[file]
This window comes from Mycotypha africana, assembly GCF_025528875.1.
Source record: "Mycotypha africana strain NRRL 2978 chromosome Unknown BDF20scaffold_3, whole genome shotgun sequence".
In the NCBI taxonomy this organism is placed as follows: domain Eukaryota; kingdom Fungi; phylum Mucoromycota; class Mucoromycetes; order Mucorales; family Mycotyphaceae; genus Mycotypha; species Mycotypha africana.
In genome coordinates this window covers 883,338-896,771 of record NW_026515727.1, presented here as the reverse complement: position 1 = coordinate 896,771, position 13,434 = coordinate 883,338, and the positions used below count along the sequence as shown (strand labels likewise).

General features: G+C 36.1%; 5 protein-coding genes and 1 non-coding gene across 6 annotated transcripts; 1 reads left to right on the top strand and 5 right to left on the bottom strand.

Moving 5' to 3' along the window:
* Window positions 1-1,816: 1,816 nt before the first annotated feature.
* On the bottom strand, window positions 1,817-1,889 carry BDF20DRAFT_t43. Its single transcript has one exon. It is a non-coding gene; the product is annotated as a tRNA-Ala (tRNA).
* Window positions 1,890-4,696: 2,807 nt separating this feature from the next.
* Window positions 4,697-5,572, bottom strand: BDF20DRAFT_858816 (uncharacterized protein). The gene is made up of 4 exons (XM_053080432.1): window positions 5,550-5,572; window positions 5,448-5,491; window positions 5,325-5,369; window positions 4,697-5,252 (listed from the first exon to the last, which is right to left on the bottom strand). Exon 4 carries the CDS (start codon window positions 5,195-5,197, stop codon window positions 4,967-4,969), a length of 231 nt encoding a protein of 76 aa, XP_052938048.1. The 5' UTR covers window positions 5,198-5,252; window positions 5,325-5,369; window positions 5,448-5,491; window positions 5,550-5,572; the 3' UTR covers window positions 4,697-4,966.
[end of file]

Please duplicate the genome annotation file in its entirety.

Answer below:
This window comes from Mycotypha africana, assembly GCF_025528875.1.
Source record: "Mycotypha africana strain NRRL 2978 chromosome Unknown BDF20scaffold_3, whole genome shotgun sequence".
In the NCBI taxonomy this organism is placed as follows: domain Eukaryota; kingdom Fungi; phylum Mucoromycota; class Mucoromycetes; order Mucorales; family Mycotyphaceae; genus Mycotypha; species Mycotypha africana.
In genome coordinates this window covers 883,338-896,771 of record NW_026515727.1, presented here as the reverse complement: position 1 = coordinate 896,771, position 13,434 = coordinate 883,338, and the positions used below count along the sequence as shown (strand labels likewise).

General features: G+C 36.1%; 5 protein-coding genes and 1 non-coding gene across 6 annotated transcripts; 1 reads left to right on the top strand and 5 right to left on the bottom strand.

Moving 5' to 3' along the window:
* Window positions 1-1,816: 1,816 nt before the first annotated feature.
* On the bottom strand, window positions 1,817-1,889 carry BDF20DRAFT_t43. Its single transcript has one exon. It is a non-coding gene; the product is annotated as a tRNA-Ala (tRNA).
* Window positions 1,890-4,696: 2,807 nt separating this feature from the next.
* Window positions 4,697-5,572, bottom strand: BDF20DRAFT_858816 (uncharacterized protein). The gene is made up of 4 exons (XM_053080432.1): window positions 5,550-5,572; window positions 5,448-5,491; window positions 5,325-5,369; window positions 4,697-5,252 (listed from the first exon to the last, which is right to left on the bottom strand). Exon 4 carries the CDS (start codon window positions 5,195-5,197, stop codon window positions 4,967-4,969), a length of 231 nt encoding a protein of 76 aa, XP_052938048.1. The 5' UTR covers window positions 5,198-5,252; window positions 5,325-5,369; window positions 5,448-5,491; window positions 5,550-5,572; the 3' UTR covers window positions 4,697-4,966.